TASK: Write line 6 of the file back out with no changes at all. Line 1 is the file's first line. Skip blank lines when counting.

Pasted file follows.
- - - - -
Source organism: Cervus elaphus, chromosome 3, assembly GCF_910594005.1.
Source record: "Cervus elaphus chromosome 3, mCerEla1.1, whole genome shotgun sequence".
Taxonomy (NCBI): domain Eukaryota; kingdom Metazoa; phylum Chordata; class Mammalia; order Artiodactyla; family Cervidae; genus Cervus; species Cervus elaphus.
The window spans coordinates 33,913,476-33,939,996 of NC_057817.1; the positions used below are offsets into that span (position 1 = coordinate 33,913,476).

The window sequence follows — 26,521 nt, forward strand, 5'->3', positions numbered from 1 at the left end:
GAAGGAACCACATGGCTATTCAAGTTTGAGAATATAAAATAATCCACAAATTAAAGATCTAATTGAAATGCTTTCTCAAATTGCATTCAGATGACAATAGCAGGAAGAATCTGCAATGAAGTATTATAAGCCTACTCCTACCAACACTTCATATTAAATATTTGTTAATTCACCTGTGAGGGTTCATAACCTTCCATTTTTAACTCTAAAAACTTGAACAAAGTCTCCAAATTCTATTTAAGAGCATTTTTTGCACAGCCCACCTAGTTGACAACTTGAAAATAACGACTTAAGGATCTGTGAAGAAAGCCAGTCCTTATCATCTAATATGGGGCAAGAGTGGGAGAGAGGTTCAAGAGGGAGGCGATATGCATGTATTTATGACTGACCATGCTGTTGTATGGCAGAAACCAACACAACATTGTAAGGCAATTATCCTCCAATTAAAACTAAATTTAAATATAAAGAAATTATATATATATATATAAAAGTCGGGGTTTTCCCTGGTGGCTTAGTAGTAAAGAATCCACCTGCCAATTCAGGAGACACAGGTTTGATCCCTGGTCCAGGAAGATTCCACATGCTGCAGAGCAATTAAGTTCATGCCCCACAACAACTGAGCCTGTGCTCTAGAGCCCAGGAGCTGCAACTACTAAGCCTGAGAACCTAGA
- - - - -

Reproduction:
GAAGGAACCACATGGCTATTCAAGTTTGAGAATATAAAATAATCCACAAATTAAAGATCTAATTGAAATGCTTTCTCAAATTGCATTCAGATGACAATAGCAGGAAGAATCTGCAATGAAGTATTATAAGCCTACTCCTACCAACACTTCATATTAAATATTTGTTAATTCACCTGTGAGGGTTCATAACCTTCCATTTTTAACTCTAAAAACTTGAACAAAGTCTCCAAATTCTATTTAAGAGCATTTTTTGCACAGCCCACCTAGTTGACAACTTGAAAATAACGACTTAAGGATCTGTGAAGAAAGCCAGTCCTTATCATCTAATATGGGGCAAGAGTGGGAGAGAGGTTCAAGAGGGAGGCGATATGCATGTATTTATGACTGACCATGCTGTTGTATGGCAGAAACCAACACAACATTGTAAGGCAATTATCCTCCAATTAAAACTAAATTTAAATATAAAGAAATTATATATATATATATAAAAGTCGGGGTTTTCCCTGGTGGCTTAGTAGTAAAGAATCCACCTGCCAATTCAGGAGACACAGGTTTGATCCCTGGTCCAGGAAGATTCCACATGCTGCAGAGCAATTAAGTTCATGCCCCACAACAACTGAGCCTGTGCTCTAGAGCCCAGGAGCTGCAACTACTAAGCCTGAGAACCTAGA